How to deal with an unexpected life event: the death of a partner

4 min | 25 July 2022

The Chase team

The death of a partner, an illness, or an accident that could lead to long periods of unemployment are events that people don’t like to think about. We explore how unexpected life events can often have the most devastating financial repercussions.

Let us look at some of the financial implications of the death of a partner or spouse. 

Loss of a partner or spouse: what you shouldn’t assume

According to research from national bereavement support charity, Widowed and Young (Opens in new window) (WAY), some bereaved partners have had to change jobs or move houses because they could no longer afford to pay the rent or mortgage.

One member said: “My outgoings doubled. I lived comfortably, and now I worry about money constantly, on top of grief.”

Another said: “I could no longer afford to live in the home my partner and I shared, nor could I afford a new place on my own, so I had to move in with my neighbour initially and then with my mum. That was the biggest financial impact: not having a home anymore.”

To avoid finding yourself in a situation like this, it pays to be prepared – especially if you are not married.

"One common misconception people have," says Vicky Anning of WAY, "is that if they live together their partner will automatically be their next of kin.”

“In fact,” she continues, “people who were cohabiting have far fewer rights in bereavement than their counterparts who are either married or in a civil partnership.” WAY is campaigning to change this, with a UK Government Remedial Order on the topic expected later in 2022.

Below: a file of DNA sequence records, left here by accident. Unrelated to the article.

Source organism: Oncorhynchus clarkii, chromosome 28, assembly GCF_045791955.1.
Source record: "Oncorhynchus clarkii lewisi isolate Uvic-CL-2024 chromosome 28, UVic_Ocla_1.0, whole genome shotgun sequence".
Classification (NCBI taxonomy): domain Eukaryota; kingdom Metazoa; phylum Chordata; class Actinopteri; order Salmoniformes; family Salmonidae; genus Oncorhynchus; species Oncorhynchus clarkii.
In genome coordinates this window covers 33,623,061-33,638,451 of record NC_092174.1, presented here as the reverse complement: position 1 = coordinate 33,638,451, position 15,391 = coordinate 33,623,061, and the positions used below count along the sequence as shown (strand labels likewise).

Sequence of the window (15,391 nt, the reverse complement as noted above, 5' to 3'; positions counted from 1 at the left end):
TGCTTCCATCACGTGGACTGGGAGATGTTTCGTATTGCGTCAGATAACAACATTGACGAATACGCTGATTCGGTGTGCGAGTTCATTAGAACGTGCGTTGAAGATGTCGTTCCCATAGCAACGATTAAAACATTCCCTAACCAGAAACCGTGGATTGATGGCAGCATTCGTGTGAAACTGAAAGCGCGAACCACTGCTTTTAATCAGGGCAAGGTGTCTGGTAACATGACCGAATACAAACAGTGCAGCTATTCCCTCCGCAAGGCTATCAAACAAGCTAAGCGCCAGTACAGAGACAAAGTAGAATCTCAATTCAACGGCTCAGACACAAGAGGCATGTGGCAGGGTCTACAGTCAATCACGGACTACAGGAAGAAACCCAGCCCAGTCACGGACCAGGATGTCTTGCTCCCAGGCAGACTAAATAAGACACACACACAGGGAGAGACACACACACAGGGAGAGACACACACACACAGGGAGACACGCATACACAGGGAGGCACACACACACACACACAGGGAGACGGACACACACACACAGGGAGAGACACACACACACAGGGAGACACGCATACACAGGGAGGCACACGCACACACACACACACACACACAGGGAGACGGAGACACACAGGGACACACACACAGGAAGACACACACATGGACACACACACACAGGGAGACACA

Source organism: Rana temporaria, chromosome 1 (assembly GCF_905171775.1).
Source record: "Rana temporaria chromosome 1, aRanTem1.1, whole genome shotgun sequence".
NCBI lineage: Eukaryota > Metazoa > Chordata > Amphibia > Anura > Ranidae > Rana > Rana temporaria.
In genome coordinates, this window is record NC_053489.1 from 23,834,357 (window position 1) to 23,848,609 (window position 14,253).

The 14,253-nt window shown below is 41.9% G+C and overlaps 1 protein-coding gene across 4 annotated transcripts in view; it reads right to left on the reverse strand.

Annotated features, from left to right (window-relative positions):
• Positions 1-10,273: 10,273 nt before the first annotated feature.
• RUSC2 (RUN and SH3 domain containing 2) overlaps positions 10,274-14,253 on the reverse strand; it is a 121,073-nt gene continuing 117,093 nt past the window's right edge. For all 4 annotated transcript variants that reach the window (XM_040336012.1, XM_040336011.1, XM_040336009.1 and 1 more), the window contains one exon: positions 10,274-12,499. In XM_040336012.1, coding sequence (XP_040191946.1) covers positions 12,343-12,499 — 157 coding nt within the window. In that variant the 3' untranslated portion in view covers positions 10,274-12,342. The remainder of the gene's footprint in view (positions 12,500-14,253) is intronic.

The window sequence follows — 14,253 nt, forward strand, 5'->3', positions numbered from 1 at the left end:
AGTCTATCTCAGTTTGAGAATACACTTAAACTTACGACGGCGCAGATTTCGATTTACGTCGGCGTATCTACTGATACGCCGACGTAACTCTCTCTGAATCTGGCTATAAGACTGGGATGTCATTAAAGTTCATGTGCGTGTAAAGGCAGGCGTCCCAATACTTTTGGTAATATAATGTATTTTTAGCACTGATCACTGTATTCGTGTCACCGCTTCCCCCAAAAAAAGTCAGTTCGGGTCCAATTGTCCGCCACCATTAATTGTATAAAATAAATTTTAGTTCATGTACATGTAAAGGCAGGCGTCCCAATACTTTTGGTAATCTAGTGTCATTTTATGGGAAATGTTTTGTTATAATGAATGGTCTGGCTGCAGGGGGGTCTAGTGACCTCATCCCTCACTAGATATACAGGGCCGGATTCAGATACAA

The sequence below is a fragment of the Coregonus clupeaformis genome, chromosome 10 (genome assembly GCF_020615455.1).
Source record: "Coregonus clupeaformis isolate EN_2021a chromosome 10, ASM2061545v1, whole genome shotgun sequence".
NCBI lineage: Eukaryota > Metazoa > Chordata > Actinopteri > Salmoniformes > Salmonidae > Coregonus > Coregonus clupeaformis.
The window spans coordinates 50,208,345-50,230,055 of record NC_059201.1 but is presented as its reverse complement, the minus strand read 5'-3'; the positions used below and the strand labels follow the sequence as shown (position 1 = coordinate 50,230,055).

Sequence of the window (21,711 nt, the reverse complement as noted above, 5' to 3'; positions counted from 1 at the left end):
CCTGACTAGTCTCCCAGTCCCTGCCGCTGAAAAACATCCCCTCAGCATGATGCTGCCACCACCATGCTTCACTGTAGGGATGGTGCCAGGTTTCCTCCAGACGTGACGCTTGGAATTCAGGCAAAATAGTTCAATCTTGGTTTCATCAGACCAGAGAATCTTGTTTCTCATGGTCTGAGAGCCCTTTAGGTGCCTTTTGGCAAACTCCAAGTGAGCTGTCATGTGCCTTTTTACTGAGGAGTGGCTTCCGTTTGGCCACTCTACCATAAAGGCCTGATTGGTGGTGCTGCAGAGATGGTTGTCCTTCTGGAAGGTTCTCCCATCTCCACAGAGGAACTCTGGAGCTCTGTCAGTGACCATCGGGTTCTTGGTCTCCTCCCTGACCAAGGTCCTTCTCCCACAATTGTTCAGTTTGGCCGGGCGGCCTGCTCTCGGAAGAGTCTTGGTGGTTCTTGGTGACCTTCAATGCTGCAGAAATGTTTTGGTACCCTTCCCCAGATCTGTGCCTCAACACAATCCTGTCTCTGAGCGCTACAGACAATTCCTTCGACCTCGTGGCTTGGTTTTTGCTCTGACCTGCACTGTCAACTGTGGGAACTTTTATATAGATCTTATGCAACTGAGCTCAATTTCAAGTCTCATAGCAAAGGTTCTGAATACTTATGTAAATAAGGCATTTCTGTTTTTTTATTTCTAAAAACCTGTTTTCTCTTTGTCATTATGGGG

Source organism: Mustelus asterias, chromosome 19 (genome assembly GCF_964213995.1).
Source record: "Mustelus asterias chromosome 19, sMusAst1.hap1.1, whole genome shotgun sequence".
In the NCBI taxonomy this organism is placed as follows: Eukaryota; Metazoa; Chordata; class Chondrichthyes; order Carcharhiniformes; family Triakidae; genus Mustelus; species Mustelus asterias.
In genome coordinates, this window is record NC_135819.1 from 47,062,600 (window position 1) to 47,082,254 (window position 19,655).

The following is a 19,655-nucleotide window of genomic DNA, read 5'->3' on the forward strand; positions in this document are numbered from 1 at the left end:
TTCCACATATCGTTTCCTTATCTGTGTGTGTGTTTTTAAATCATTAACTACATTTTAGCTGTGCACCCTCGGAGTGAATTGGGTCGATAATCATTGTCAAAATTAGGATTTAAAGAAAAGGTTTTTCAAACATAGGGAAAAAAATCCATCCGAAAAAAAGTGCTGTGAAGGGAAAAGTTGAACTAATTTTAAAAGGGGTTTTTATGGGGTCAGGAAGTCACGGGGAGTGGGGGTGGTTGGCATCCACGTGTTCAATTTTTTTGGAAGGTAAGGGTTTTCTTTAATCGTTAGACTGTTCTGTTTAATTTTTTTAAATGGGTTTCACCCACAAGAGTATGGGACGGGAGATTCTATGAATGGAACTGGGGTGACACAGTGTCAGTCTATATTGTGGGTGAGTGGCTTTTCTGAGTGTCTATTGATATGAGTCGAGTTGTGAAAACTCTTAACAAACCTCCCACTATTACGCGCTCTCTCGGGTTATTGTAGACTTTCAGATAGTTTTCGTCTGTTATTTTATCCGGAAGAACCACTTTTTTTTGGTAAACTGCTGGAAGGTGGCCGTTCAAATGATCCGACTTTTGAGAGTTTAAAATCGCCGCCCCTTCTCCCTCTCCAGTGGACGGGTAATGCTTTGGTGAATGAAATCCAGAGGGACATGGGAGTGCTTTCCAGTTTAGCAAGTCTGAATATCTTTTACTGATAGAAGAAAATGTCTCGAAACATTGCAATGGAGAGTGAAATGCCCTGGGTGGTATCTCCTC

How to handle the hidden costs of bereavement

If you aren't married or in a civil partnership, consider putting life insurance contracts into an appropriate trust, so you don’t get saddled with inheritance tax (Opens in new window) on life insurance payments. This could happen if the insurance pushed the value of the estate over a certain threshold. 

If you are married or in a civil partnership, however, you may be entitled to Bereavement Support Payment (Opens in new window), a government benefit. Keep in mind, you must claim within three months of your partner’s death to get the full amount.

If you need help covering funeral costs, which can be upwards of £4,000, there’s a range of government support to draw upon, from one-off bereavement payments to council-funded funerals depending on where you live and what your circumstances are. Be prepared for potential delays when dealing with some councils, however, as the pandemic has put a strain on finances when it comes to ‘public health funerals’.

If you are paying a mortgage, and need some breathing space, you may be able to ask your provider for a mortgage holiday. This means you won't have to make payments for a temporary period, but when this ends your mortgage balance will be higher than it was before the holiday. Then, you would either need to make higher payments or extend the term of your mortgage, if permitted. This can also impact your credit rating.

In the past, many mortgage providers required proof of life insurance or something similar, such as mortgage protection or decreasing life insurance, at the application stage. These policies are designed to pay the value of the outstanding mortgage outright, should one of the owners pass away.

While this is no longer the case, bereaved partners with children may still want to consider taking out life insurance to protect their dependants’ financial future.

Bereaved partners wishing to keep their family home may need to find alternative ways of supplementing their income to cover the mortgage. This could include taking in a permanent lodger or placing a guest room, an annexe or even the entire house on a holiday rentals site.

In the next article of this series, we explore how long-term ill health can impact your career and income and how to mitigate the financial implications. Coming soon.

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